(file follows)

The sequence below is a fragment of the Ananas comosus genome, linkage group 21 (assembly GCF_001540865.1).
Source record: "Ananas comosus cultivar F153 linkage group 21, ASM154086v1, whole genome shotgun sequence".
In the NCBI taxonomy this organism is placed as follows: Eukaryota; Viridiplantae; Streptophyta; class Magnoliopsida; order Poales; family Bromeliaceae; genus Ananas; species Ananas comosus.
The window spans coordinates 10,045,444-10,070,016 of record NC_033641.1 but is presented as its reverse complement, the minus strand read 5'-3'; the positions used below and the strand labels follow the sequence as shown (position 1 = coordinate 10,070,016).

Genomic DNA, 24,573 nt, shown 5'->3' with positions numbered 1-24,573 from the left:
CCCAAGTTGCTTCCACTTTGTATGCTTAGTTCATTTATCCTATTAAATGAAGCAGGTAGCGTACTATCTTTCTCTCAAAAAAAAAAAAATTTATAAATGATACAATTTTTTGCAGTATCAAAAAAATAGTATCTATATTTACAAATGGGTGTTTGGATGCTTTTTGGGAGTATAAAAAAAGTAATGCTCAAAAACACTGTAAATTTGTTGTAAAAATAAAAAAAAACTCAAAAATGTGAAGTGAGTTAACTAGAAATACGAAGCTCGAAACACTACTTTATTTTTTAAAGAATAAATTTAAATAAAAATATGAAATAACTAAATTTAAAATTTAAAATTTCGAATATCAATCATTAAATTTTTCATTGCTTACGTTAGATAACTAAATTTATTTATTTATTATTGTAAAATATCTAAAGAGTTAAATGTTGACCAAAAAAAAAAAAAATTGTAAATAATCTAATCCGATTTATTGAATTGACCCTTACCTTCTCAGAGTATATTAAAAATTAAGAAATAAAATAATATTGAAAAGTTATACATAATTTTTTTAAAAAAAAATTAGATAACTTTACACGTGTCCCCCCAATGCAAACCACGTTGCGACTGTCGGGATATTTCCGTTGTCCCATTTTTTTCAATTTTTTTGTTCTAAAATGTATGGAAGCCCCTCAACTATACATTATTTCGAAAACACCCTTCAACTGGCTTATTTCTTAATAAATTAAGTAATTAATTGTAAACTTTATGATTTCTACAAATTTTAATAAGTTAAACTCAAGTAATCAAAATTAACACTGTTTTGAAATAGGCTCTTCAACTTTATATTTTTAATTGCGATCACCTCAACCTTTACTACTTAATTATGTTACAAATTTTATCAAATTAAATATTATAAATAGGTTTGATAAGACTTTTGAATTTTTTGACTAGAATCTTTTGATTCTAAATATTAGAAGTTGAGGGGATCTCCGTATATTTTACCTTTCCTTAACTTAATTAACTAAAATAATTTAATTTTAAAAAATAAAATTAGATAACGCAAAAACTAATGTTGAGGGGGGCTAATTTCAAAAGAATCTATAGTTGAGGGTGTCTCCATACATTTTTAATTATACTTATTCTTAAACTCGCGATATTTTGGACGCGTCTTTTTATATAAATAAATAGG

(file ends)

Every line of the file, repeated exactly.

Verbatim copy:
The sequence below is a fragment of the Ananas comosus genome, linkage group 21 (assembly GCF_001540865.1).
Source record: "Ananas comosus cultivar F153 linkage group 21, ASM154086v1, whole genome shotgun sequence".
In the NCBI taxonomy this organism is placed as follows: Eukaryota; Viridiplantae; Streptophyta; class Magnoliopsida; order Poales; family Bromeliaceae; genus Ananas; species Ananas comosus.
The window spans coordinates 10,045,444-10,070,016 of record NC_033641.1 but is presented as its reverse complement, the minus strand read 5'-3'; the positions used below and the strand labels follow the sequence as shown (position 1 = coordinate 10,070,016).

Genomic DNA, 24,573 nt, shown 5'->3' with positions numbered 1-24,573 from the left:
CCCAAGTTGCTTCCACTTTGTATGCTTAGTTCATTTATCCTATTAAATGAAGCAGGTAGCGTACTATCTTTCTCTCAAAAAAAAAAAAATTTATAAATGATACAATTTTTTGCAGTATCAAAAAAATAGTATCTATATTTACAAATGGGTGTTTGGATGCTTTTTGGGAGTATAAAAAAAGTAATGCTCAAAAACACTGTAAATTTGTTGTAAAAATAAAAAAAAACTCAAAAATGTGAAGTGAGTTAACTAGAAATACGAAGCTCGAAACACTACTTTATTTTTTAAAGAATAAATTTAAATAAAAATATGAAATAACTAAATTTAAAATTTAAAATTTCGAATATCAATCATTAAATTTTTCATTGCTTACGTTAGATAACTAAATTTATTTATTTATTATTGTAAAATATCTAAAGAGTTAAATGTTGACCAAAAAAAAAAAAAATTGTAAATAATCTAATCCGATTTATTGAATTGACCCTTACCTTCTCAGAGTATATTAAAAATTAAGAAATAAAATAATATTGAAAAGTTATACATAATTTTTTTAAAAAAAAATTAGATAACTTTACACGTGTCCCCCCAATGCAAACCACGTTGCGACTGTCGGGATATTTCCGTTGTCCCATTTTTTTCAATTTTTTTGTTCTAAAATGTATGGAAGCCCCTCAACTATACATTATTTCGAAAACACCCTTCAACTGGCTTATTTCTTAATAAATTAAGTAATTAATTGTAAACTTTATGATTTCTACAAATTTTAATAAGTTAAACTCAAGTAATCAAAATTAACACTGTTTTGAAATAGGCTCTTCAACTTTATATTTTTAATTGCGATCACCTCAACCTTTACTACTTAATTATGTTACAAATTTTATCAAATTAAATATTATAAATAGGTTTGATAAGACTTTTGAATTTTTTGACTAGAATCTTTTGATTCTAAATATTAGAAGTTGAGGGGATCTCCGTATATTTTACCTTTCCTTAACTTAATTAACTAAAATAATTTAATTTTAAAAAATAAAATTAGATAACGCAAAAACTAATGTTGAGGGGGGCTAATTTCAAAAGAATCTATAGTTGAGGGTGTCTCCATACATTTTTAATTATACTTATTCTTAAACTCGCGATATTTTGGACGCGTCTTTTTATATAAATAAATAGG